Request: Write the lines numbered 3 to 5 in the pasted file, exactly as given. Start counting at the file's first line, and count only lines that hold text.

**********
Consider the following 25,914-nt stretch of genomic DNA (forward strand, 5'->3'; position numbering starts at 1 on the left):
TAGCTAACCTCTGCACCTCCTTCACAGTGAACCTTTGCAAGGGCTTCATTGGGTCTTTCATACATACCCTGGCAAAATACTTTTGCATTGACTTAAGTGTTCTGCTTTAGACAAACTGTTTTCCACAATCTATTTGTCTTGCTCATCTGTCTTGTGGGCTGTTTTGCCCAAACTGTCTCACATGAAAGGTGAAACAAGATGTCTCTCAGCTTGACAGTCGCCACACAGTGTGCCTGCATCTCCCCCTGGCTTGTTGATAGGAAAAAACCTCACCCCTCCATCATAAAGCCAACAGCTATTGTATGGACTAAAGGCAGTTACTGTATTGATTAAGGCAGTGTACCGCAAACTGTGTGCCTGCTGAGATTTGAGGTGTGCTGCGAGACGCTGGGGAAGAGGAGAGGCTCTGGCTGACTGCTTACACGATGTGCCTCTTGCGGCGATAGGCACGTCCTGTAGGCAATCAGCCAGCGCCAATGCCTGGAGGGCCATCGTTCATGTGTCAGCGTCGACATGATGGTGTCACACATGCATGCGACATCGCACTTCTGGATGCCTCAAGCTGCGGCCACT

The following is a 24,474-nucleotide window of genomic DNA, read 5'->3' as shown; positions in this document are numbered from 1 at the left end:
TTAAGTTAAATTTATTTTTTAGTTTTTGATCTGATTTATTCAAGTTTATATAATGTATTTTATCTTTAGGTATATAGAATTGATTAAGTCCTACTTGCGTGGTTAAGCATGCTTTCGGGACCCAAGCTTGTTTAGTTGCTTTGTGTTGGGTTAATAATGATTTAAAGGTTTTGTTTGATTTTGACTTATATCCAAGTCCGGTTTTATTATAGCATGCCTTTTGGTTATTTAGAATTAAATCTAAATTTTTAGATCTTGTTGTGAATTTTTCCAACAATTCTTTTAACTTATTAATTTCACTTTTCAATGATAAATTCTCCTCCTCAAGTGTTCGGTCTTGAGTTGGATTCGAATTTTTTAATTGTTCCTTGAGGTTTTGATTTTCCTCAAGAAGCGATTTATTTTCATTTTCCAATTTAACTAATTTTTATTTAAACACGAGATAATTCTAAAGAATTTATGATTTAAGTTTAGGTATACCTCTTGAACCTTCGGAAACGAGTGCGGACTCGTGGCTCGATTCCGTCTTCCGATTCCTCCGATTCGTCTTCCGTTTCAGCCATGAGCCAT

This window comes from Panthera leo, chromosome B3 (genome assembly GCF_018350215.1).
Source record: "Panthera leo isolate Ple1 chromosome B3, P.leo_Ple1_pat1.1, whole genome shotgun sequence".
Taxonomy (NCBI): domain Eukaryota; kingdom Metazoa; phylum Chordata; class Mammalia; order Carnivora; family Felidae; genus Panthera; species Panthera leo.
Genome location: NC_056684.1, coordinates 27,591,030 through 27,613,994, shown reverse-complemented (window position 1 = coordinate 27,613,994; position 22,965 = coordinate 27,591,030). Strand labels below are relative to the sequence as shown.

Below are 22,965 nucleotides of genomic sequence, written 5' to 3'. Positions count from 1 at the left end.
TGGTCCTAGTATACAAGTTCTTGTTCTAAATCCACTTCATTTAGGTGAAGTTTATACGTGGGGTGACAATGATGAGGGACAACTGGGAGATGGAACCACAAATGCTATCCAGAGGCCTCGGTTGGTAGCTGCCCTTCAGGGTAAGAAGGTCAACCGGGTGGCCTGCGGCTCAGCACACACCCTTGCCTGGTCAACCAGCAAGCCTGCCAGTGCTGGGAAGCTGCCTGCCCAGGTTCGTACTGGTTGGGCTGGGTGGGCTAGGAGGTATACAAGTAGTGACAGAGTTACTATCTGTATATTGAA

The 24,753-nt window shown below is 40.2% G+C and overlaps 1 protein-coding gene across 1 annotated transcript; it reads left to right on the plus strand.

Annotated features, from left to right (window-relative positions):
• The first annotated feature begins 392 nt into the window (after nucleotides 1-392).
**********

The following is a 24,474-nucleotide window of genomic DNA, read 5'->3' as shown; positions in this document are numbered from 1 at the left end:
TTAAGTTAAATTTATTTTTTAGTTTTTGATCTGATTTATTCAAGTTTATATAATGTATTTTATCTTTAGGTATATAGAATTGATTAAGTCCTACTTGCGTGGTTAAGCATGCTTTCGGGACCCAAGCTTGTTTAGTTGCTTTGTGTTGGGTTAATAATGATTTAAAGGTTTTGTTTGATTTTGACTTATATCCAAGTCCGGTTTTATTATAGCATGCCTTTTGGTTATTTAGAATTAAATCTAAATTTTTAGATCTTGTTGTGAATTTTTCCAACAATTCTTTTAACTTATTAATTTCACTTTTCAATGATAAATTCTCCTCCTCAAGTGTTCGGTCTTGAGTTGGATTCGAATTTTTTAATTGTTCCTTGAGGTTTTGATTTTCCTCAAGAAGCGATTTATTTTCATTTTCCAATTTAACTAATTTTTATTTAAACACGAGATAATTCTAAAGAATTTATGATTTAAGTTTAGGTATACCTCTTGAACCTTCGGAAACGAGTGCGGACTCGTGGCTCGATTCCGTCTTCCGATTCCTCCGATTCGTCTTCCGTTTCAGCCATGAGCCAT

This window comes from Panthera leo, chromosome B3 (genome assembly GCF_018350215.1).